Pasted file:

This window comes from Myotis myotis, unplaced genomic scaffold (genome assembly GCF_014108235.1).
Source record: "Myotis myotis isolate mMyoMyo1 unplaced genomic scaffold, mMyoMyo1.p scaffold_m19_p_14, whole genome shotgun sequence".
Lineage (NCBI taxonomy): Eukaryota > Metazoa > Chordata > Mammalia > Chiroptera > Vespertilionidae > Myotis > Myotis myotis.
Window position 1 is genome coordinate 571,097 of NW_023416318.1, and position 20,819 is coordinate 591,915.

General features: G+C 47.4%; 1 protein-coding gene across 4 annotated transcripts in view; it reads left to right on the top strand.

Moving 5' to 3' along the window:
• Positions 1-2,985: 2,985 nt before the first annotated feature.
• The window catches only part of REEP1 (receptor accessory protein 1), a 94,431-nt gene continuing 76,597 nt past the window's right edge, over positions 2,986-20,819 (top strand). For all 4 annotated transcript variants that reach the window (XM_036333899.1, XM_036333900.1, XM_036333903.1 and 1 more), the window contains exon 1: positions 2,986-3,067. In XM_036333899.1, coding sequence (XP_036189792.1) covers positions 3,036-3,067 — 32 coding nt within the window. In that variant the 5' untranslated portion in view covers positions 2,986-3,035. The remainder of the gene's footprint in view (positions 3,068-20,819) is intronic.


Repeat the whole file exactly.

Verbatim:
This window comes from Myotis myotis, unplaced genomic scaffold (genome assembly GCF_014108235.1).
Source record: "Myotis myotis isolate mMyoMyo1 unplaced genomic scaffold, mMyoMyo1.p scaffold_m19_p_14, whole genome shotgun sequence".
Lineage (NCBI taxonomy): Eukaryota > Metazoa > Chordata > Mammalia > Chiroptera > Vespertilionidae > Myotis > Myotis myotis.
Window position 1 is genome coordinate 571,097 of NW_023416318.1, and position 20,819 is coordinate 591,915.

General features: G+C 47.4%; 1 protein-coding gene across 4 annotated transcripts in view; it reads left to right on the top strand.

Moving 5' to 3' along the window:
• Positions 1-2,985: 2,985 nt before the first annotated feature.
• The window catches only part of REEP1 (receptor accessory protein 1), a 94,431-nt gene continuing 76,597 nt past the window's right edge, over positions 2,986-20,819 (top strand). For all 4 annotated transcript variants that reach the window (XM_036333899.1, XM_036333900.1, XM_036333903.1 and 1 more), the window contains exon 1: positions 2,986-3,067. In XM_036333899.1, coding sequence (XP_036189792.1) covers positions 3,036-3,067 — 32 coding nt within the window. In that variant the 5' untranslated portion in view covers positions 2,986-3,035. The remainder of the gene's footprint in view (positions 3,068-20,819) is intronic.